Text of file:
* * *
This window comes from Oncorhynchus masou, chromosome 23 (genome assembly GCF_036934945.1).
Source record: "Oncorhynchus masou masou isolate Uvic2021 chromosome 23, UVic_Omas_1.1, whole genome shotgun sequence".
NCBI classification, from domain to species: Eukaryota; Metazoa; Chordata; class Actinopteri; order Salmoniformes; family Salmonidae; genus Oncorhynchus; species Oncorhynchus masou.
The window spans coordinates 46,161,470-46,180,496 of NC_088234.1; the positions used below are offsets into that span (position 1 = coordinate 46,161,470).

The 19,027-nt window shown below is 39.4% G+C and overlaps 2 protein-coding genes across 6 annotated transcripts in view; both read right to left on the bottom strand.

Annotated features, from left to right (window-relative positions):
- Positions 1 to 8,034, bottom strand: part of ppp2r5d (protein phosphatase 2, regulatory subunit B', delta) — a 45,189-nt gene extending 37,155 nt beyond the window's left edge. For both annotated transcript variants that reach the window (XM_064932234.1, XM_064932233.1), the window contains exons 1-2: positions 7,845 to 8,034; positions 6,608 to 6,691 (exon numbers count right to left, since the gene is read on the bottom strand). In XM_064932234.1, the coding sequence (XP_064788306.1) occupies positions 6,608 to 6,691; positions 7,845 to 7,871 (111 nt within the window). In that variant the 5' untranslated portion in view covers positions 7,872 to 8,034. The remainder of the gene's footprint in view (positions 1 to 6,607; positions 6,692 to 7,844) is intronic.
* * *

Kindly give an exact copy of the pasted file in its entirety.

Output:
This window comes from Oncorhynchus masou, chromosome 23 (genome assembly GCF_036934945.1).
Source record: "Oncorhynchus masou masou isolate Uvic2021 chromosome 23, UVic_Omas_1.1, whole genome shotgun sequence".
NCBI classification, from domain to species: Eukaryota; Metazoa; Chordata; class Actinopteri; order Salmoniformes; family Salmonidae; genus Oncorhynchus; species Oncorhynchus masou.
The window spans coordinates 46,161,470-46,180,496 of NC_088234.1; the positions used below are offsets into that span (position 1 = coordinate 46,161,470).

The 19,027-nt window shown below is 39.4% G+C and overlaps 2 protein-coding genes across 6 annotated transcripts in view; both read right to left on the bottom strand.

Annotated features, from left to right (window-relative positions):
- Positions 1 to 8,034, bottom strand: part of ppp2r5d (protein phosphatase 2, regulatory subunit B', delta) — a 45,189-nt gene extending 37,155 nt beyond the window's left edge. For both annotated transcript variants that reach the window (XM_064932234.1, XM_064932233.1), the window contains exons 1-2: positions 7,845 to 8,034; positions 6,608 to 6,691 (exon numbers count right to left, since the gene is read on the bottom strand). In XM_064932234.1, the coding sequence (XP_064788306.1) occupies positions 6,608 to 6,691; positions 7,845 to 7,871 (111 nt within the window). In that variant the 5' untranslated portion in view covers positions 7,872 to 8,034. The remainder of the gene's footprint in view (positions 1 to 6,607; positions 6,692 to 7,844) is intronic.